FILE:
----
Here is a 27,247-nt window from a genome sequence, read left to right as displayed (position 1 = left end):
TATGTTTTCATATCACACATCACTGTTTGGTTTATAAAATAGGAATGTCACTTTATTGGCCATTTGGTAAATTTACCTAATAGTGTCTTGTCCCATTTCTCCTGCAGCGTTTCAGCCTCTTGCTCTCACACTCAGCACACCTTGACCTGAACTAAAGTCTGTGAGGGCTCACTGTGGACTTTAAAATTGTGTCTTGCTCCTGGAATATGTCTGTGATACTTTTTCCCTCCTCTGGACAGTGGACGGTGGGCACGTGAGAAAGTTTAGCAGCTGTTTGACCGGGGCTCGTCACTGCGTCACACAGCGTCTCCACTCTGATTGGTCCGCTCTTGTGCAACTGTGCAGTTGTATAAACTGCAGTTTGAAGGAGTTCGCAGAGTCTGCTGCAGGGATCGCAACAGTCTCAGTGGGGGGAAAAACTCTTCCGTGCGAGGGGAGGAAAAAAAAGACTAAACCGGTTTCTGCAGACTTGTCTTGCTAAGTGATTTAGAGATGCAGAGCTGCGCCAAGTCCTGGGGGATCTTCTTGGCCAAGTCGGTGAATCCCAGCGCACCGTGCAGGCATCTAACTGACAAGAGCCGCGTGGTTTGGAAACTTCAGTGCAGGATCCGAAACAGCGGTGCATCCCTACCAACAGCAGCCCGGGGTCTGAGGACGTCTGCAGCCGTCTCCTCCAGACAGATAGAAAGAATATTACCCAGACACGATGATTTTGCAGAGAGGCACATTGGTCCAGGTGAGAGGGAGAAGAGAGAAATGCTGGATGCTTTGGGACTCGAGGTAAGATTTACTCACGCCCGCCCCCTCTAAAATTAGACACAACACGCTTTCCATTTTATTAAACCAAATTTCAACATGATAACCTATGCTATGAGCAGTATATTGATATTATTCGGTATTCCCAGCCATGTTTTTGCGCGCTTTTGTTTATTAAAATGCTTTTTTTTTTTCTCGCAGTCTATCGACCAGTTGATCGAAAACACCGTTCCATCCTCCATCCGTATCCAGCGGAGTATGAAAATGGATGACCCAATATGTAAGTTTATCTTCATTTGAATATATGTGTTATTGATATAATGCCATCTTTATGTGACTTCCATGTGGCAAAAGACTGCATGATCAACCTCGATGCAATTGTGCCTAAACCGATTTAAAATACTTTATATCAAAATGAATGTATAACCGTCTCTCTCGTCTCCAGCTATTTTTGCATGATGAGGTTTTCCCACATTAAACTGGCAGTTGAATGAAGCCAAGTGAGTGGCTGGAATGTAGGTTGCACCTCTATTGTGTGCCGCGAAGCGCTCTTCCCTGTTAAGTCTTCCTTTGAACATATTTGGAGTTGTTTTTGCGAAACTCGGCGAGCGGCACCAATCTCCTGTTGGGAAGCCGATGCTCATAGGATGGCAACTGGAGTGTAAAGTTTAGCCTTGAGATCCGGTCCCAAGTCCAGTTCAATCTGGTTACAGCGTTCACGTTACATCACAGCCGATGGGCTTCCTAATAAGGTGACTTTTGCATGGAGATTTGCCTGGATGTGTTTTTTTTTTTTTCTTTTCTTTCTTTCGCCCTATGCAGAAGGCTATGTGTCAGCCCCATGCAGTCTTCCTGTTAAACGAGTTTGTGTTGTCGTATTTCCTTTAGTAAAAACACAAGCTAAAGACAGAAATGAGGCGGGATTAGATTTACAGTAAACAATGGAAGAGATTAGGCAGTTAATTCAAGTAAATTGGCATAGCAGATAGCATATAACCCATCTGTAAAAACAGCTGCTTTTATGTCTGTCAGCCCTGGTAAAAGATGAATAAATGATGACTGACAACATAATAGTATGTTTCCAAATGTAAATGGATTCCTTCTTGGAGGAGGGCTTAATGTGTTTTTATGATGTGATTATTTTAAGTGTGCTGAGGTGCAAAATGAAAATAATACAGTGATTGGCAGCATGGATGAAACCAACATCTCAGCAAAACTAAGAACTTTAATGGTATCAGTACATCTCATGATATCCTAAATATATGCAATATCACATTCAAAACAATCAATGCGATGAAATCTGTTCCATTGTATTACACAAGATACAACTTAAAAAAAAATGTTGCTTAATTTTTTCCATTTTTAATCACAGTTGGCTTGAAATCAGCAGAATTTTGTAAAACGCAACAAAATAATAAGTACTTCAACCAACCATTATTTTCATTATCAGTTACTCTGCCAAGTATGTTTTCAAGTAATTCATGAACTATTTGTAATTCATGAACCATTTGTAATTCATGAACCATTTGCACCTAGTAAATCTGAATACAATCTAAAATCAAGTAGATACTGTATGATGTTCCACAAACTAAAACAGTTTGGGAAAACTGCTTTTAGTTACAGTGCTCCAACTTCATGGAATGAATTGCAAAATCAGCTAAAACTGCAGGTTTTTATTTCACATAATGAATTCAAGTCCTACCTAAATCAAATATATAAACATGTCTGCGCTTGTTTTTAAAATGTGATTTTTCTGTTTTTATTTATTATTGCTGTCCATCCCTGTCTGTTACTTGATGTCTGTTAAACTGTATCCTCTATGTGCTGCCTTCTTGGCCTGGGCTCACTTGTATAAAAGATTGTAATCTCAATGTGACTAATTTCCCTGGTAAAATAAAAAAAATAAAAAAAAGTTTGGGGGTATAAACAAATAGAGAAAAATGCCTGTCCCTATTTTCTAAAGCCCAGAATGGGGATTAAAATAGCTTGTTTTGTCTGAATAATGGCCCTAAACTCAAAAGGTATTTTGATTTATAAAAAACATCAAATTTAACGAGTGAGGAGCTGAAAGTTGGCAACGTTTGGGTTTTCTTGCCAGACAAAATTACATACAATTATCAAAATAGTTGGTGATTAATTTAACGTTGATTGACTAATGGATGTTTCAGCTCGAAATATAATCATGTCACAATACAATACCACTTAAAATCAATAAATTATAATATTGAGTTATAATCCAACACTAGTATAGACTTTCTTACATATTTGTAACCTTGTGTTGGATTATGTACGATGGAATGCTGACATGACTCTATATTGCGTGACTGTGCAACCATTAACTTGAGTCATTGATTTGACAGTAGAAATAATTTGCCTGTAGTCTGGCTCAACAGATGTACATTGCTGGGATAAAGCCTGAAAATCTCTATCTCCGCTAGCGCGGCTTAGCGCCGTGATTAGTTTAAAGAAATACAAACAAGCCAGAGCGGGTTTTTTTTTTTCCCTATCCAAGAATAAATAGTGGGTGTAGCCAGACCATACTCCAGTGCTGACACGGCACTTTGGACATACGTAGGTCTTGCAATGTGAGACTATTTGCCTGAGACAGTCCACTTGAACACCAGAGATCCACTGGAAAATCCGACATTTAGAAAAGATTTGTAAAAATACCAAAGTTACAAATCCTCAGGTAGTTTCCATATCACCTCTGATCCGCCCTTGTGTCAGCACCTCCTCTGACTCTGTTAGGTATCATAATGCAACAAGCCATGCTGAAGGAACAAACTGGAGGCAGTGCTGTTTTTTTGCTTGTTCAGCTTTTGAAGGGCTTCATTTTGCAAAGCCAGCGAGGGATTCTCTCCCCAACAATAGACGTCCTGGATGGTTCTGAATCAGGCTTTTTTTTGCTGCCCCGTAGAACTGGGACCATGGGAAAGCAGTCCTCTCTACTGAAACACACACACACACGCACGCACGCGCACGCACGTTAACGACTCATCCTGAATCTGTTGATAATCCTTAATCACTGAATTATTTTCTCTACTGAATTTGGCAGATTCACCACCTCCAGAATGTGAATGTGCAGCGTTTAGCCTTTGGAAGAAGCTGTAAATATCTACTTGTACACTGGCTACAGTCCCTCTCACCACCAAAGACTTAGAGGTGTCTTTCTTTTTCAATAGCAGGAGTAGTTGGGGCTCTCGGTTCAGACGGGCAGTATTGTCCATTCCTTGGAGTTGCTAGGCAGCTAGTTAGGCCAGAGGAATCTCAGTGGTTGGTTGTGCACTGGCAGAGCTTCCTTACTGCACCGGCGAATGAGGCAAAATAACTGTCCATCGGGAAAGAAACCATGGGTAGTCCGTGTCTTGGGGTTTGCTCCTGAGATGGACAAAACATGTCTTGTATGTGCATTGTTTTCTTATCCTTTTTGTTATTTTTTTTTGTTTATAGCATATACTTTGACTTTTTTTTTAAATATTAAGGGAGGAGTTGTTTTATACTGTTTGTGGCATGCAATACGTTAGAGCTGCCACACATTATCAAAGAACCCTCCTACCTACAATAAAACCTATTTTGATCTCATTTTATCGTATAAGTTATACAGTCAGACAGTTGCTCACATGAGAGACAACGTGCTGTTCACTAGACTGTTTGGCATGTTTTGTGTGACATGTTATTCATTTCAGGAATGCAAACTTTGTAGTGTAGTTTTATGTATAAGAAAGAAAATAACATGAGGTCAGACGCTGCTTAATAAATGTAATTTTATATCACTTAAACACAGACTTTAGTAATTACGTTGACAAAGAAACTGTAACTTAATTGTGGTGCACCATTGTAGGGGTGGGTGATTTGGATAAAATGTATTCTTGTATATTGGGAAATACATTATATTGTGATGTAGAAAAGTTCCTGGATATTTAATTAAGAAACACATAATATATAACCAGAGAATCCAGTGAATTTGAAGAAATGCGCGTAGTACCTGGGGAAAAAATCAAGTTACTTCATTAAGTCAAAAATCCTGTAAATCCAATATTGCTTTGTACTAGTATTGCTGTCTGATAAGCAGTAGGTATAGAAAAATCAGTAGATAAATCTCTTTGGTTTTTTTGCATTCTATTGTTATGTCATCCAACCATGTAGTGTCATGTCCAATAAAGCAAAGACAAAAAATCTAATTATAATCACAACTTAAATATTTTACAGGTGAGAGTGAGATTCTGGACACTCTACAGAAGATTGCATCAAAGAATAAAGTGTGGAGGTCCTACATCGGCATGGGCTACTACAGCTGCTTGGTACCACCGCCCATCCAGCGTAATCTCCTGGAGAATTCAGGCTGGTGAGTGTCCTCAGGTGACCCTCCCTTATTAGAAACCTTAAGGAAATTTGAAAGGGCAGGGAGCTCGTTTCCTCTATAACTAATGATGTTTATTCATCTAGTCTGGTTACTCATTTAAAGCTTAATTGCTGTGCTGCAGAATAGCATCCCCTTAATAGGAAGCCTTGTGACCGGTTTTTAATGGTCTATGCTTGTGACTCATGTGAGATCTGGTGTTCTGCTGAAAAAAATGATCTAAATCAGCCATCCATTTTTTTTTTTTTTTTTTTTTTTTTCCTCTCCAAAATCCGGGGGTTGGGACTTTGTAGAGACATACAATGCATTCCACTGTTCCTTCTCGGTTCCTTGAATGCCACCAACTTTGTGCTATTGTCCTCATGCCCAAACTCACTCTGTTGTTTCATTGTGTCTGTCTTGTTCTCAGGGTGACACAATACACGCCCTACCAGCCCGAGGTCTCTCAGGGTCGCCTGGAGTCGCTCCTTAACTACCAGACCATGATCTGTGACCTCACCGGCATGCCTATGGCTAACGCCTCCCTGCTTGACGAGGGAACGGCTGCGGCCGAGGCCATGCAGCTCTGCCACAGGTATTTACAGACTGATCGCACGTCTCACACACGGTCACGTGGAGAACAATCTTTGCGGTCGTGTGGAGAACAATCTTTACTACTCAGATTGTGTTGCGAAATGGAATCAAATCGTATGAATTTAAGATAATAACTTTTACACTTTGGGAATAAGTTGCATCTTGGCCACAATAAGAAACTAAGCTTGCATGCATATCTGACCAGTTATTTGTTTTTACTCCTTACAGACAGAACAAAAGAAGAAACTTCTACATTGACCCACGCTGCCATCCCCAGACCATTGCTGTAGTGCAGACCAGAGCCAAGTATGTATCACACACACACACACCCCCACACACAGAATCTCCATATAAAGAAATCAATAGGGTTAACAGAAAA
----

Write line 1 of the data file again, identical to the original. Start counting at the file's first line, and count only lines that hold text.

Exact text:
Here is a 27,247-nt window from a genome sequence, read left to right as displayed (position 1 = left end):